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Trump deserves 'B' for N. Korea policy: U.S. think tank

All Headlines 03:42 April 18, 2019

WASHINGTON, April 17 (Yonhap) -- U.S. President Donald Trump deserves a "B" for his handling of the North Korean nuclear crisis even though his overall foreign policy grade is a "D+," according to a new report by a prominent U.S. think tank.

The report by the Council on Foreign Relations assessed the president's performance on a range of foreign policy issues from China, North Korea and Venezuela to climate change and trade.

The author, Robert D. Blackwill, Henry A. Kissinger senior fellow for U.S. foreign policy at the council, said Trump "is not given sufficient credit for his foreign policies," and attempted to separate policy from the president's personal qualities.

In the report, titled "Trump's Foreign Policies Are Better Than They Seem," Blackwill wrote that Trump's diplomatic engagement with North Korean leader Kim Jong-un has delayed the threat posed by the North's nuclear weapons and ballistic missile programs to U.S. national security interests.

This Reuters photo shows U.S. President Donald Trump (L) meeting with North Korean leader Kim Jong-un in Hanoi, Vietnam, on Feb. 27, 2019. (Yonhap)

"Trump's strategy at this writing has calmed the situation and reinvigorated the negotiating track by having U.S. and North Korean officials meet at the highest level for the first time in history," he said. "He has addressed, at least temporarily, what matters most to U.S. vital national interests -- the suspension of North Korea's nuclear and missile tests, whose systems directly threaten the U.S. mainland."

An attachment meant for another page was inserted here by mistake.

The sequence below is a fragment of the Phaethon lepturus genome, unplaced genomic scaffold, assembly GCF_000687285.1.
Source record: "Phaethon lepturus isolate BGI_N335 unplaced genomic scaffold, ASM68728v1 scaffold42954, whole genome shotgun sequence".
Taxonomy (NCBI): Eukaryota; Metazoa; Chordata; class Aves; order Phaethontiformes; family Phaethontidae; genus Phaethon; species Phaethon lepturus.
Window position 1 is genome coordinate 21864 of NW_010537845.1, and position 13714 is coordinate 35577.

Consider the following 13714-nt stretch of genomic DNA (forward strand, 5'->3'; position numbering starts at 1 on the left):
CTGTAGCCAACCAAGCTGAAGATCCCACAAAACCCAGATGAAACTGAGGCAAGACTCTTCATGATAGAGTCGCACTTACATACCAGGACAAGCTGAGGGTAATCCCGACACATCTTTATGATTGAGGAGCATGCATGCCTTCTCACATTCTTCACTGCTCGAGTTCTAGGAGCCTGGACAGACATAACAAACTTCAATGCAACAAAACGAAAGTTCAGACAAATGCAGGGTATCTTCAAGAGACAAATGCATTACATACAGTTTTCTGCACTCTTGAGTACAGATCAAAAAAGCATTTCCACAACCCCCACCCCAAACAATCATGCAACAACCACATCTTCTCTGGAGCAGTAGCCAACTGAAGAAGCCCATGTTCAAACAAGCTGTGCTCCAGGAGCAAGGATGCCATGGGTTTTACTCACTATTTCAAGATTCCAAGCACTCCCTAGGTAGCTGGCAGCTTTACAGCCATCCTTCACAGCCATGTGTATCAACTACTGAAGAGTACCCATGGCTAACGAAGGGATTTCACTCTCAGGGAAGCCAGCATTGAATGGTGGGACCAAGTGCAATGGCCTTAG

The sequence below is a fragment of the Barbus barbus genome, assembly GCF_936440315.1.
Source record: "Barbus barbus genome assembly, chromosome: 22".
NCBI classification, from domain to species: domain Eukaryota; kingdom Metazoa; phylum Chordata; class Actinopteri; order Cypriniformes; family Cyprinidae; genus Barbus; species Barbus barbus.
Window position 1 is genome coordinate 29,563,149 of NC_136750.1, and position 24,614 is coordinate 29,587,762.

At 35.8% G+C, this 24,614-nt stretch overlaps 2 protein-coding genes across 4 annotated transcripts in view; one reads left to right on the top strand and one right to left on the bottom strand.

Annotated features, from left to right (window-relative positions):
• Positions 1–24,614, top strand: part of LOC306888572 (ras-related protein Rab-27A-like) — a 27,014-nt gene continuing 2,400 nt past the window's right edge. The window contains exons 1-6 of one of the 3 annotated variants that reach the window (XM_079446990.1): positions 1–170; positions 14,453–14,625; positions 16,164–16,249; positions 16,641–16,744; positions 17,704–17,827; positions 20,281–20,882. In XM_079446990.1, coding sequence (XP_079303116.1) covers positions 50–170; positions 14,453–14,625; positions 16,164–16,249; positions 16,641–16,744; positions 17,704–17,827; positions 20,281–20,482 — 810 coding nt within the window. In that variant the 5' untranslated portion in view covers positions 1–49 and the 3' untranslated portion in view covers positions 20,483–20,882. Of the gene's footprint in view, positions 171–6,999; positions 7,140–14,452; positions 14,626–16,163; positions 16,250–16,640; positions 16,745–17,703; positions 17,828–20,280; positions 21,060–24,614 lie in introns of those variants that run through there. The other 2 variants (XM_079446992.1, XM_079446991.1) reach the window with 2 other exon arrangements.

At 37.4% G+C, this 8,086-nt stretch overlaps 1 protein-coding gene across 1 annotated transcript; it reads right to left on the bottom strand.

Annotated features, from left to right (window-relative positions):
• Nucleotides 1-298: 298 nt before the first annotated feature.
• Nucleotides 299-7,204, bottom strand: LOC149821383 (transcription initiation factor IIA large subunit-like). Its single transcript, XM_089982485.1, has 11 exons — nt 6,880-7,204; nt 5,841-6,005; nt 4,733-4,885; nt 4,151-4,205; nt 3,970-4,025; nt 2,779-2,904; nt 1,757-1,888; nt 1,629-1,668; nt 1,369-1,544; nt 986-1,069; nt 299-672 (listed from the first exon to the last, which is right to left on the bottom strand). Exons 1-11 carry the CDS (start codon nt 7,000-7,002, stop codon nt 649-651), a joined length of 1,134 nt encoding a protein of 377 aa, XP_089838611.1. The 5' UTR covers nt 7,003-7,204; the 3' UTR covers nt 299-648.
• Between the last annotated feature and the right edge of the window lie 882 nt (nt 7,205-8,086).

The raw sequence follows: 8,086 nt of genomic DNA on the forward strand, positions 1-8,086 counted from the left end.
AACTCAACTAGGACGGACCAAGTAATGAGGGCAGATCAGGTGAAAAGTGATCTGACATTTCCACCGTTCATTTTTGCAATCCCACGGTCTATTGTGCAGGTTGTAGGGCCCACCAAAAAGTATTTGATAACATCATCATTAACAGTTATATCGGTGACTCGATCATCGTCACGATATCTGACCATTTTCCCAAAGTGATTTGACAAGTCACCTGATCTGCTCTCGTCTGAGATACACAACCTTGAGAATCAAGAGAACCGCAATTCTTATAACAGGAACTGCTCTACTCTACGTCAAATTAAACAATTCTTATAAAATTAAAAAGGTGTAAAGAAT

Blackwill credited the development to Trump's "dramatic if unorthodox approach," saying the president's negotiation has led the U.S. to a better position to reduce the North Korean threat than it was when he entered office two years ago.

"At a minimum," Blackwill said, "he has delayed the moment when a U.S. president would have to either stand by while North Korea progressively expanded its nuclear weapon and ballistic missile capabilities, or attack its nuclear and missile sites, which could lead to a nuclear war on the Korean Peninsula and beyond."

Trump and Kim held the first-ever U.S.-North Korea summit in June of last year and agreed to pursue complete denuclearization of the Korean Peninsula in exchange for security guarantees for Pyongyang.

In February, they held a second summit in Vietnam to try to flesh out the deal but stopped short of any agreement due to differences over the scope of North Korea's denuclearization and sanctions relief from the U.S.

Blackwill voiced doubt that the North will give up a nuclear arsenal it views as the "surest guarantee" for the survival of its regime.

"Washington should finally come to this conclusion and concentrate on an urgent effort to trade some North Korean restraint in its nuclear weapons and missile programs for some relief in sanctions," he said in the report.

"In addition, the president should not make any more unilateral concessions, as he did when he permanently canceled U.S.-South Korean major military exercises," he added.


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